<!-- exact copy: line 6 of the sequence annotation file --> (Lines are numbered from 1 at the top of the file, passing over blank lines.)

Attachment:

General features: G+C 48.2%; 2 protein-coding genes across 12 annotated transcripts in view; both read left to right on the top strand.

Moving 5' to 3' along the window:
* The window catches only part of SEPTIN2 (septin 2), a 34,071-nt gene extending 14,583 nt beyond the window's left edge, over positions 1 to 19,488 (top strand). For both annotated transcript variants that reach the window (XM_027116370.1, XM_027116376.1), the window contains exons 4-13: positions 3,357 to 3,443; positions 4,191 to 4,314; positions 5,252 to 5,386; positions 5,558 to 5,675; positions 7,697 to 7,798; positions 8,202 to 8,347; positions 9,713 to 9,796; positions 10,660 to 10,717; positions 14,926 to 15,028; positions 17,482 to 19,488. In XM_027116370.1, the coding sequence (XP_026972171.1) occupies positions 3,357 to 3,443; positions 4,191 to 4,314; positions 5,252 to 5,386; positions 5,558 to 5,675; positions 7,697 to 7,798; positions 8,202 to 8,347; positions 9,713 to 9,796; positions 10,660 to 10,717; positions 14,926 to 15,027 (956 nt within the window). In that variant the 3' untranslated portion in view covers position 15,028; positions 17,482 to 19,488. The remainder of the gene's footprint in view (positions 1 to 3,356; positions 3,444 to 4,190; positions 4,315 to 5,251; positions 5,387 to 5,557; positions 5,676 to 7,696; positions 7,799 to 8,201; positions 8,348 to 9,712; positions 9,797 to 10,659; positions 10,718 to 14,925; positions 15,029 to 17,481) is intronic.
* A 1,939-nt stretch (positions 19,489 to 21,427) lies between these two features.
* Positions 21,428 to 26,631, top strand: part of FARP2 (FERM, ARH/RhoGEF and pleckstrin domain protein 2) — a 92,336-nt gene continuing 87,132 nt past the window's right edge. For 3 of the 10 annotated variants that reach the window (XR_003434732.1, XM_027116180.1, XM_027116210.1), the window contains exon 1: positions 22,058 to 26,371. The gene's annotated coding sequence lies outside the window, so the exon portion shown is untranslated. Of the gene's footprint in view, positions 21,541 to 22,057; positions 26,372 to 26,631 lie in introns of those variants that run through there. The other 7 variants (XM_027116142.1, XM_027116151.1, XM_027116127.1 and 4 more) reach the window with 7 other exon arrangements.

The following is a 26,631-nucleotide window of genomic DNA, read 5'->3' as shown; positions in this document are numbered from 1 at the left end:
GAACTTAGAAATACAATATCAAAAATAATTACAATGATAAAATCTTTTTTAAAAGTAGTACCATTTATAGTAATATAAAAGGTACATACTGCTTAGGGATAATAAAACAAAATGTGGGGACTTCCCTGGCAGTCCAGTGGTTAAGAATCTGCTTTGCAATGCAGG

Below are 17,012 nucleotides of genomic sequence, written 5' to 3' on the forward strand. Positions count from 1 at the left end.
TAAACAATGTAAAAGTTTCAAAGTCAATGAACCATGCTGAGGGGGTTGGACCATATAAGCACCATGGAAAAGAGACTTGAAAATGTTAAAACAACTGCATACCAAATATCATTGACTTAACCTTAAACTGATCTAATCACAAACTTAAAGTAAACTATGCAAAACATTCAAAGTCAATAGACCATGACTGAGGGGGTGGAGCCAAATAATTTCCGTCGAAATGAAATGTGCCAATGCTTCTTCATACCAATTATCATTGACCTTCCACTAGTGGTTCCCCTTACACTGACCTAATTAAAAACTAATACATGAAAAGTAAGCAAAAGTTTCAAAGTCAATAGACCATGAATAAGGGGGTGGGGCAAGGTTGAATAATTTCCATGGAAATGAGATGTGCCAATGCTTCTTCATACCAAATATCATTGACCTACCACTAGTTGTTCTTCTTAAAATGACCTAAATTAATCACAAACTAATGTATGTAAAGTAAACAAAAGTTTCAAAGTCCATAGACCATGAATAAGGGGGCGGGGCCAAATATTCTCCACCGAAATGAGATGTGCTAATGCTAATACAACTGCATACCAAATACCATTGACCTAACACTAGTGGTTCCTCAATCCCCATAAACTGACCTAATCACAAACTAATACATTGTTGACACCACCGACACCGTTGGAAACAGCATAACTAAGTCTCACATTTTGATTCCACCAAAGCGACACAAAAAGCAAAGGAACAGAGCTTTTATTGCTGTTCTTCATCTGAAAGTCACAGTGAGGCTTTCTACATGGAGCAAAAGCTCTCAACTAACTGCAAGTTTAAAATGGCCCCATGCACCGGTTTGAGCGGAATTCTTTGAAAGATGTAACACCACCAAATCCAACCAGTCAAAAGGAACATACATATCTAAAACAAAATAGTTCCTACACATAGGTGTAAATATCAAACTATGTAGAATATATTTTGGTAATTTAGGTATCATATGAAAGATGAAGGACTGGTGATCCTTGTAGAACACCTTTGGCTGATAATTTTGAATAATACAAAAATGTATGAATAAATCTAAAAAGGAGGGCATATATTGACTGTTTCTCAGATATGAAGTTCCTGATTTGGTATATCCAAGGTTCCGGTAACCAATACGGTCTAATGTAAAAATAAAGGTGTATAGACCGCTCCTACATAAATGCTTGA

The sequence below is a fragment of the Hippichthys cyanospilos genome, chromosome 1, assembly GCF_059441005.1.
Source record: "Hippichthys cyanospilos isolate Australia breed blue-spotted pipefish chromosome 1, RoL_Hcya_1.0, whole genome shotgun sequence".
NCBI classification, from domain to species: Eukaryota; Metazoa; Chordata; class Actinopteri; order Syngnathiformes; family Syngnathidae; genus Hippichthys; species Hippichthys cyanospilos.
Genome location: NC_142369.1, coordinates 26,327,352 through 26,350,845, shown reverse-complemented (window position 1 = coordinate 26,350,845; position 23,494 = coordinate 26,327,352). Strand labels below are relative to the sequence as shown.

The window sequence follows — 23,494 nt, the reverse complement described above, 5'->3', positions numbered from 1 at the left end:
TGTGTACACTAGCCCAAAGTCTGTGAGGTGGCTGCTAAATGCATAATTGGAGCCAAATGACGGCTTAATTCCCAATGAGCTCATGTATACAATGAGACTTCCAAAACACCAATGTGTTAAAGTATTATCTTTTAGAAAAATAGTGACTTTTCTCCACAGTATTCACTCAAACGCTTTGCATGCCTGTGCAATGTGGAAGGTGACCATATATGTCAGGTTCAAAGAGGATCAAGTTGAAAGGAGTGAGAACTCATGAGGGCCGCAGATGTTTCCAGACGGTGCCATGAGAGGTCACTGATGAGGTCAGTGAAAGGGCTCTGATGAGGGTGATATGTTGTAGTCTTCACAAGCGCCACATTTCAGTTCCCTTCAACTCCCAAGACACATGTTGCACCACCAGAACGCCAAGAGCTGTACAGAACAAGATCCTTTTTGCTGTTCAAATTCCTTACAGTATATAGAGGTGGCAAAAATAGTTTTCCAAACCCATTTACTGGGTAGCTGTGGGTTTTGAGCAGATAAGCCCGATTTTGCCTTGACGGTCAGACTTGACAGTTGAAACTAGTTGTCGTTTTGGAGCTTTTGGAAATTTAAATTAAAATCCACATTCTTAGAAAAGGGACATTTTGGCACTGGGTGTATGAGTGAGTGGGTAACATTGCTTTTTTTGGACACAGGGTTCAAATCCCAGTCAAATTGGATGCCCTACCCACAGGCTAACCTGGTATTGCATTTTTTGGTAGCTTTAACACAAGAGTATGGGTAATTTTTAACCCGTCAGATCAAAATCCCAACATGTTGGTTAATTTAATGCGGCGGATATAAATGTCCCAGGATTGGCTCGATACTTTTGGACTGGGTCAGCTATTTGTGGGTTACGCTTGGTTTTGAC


The following is a 26,631-nucleotide window of genomic DNA, read 5'->3' as shown; positions in this document are numbered from 1 at the left end: